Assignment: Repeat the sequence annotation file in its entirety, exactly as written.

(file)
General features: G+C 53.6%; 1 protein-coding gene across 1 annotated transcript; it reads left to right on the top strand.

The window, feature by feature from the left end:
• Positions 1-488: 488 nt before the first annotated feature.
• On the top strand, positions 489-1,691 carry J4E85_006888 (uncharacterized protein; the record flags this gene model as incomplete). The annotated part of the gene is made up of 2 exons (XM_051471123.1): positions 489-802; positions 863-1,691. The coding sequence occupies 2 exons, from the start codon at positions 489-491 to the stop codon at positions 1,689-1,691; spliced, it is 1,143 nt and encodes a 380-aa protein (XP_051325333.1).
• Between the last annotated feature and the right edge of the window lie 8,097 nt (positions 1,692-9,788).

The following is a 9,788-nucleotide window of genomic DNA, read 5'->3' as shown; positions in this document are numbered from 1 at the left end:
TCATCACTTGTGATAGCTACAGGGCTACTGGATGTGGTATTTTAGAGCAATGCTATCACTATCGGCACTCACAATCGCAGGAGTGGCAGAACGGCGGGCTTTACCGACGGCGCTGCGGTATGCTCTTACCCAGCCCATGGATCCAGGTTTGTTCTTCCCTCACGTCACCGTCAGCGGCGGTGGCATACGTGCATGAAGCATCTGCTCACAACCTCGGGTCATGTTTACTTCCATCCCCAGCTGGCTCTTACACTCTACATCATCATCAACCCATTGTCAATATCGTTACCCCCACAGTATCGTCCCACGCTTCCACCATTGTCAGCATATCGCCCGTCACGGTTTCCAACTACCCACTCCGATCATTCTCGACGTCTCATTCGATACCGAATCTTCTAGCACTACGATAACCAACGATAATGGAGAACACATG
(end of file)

General features: G+C 53.6%; 1 protein-coding gene across 1 annotated transcript; it reads left to right on the top strand.

The window, feature by feature from the left end:
• Positions 1-488: 488 nt before the first annotated feature.
• On the top strand, positions 489-1,691 carry J4E85_006888 (uncharacterized protein; the record flags this gene model as incomplete). The annotated part of the gene is made up of 2 exons (XM_051471123.1): positions 489-802; positions 863-1,691. The coding sequence occupies 2 exons, from the start codon at positions 489-491 to the stop codon at positions 1,689-1,691; spliced, it is 1,143 nt and encodes a 380-aa protein (XP_051325333.1).
• Between the last annotated feature and the right edge of the window lie 8,097 nt (positions 1,692-9,788).

The following is a 9,788-nucleotide window of genomic DNA, read 5'->3' as shown; positions in this document are numbered from 1 at the left end:
TCATCACTTGTGATAGCTACAGGGCTACTGGATGTGGTATTTTAGAGCAATGCTATCACTATCGGCACTCACAATCGCAGGAGTGGCAGAACGGCGGGCTTTACCGACGGCGCTGCGGTATGCTCTTACCCAGCCCATGGATCCAGGTTTGTTCTTCCCTCACGTCACCGTCAGCGGCGGTGGCATACGTGCATGAAGCATCTGCTCACAACCTCGGGTCATGTTTACTTCCATCCCCAGCTGGCTCTTACACTCTACATCATCATCAACCCATTGTCAATATCGTTACCCCCACAGTATCGTCCCACGCTTCCACCATTGTCAGCATATCGCCCGTCACGGTTTCCAACTACCCACTCCGATCATTCTCGACGTCTCATTCGATACCGAATCTTCTAGCACTACGATAACCAACGATAATGGAGAACACATG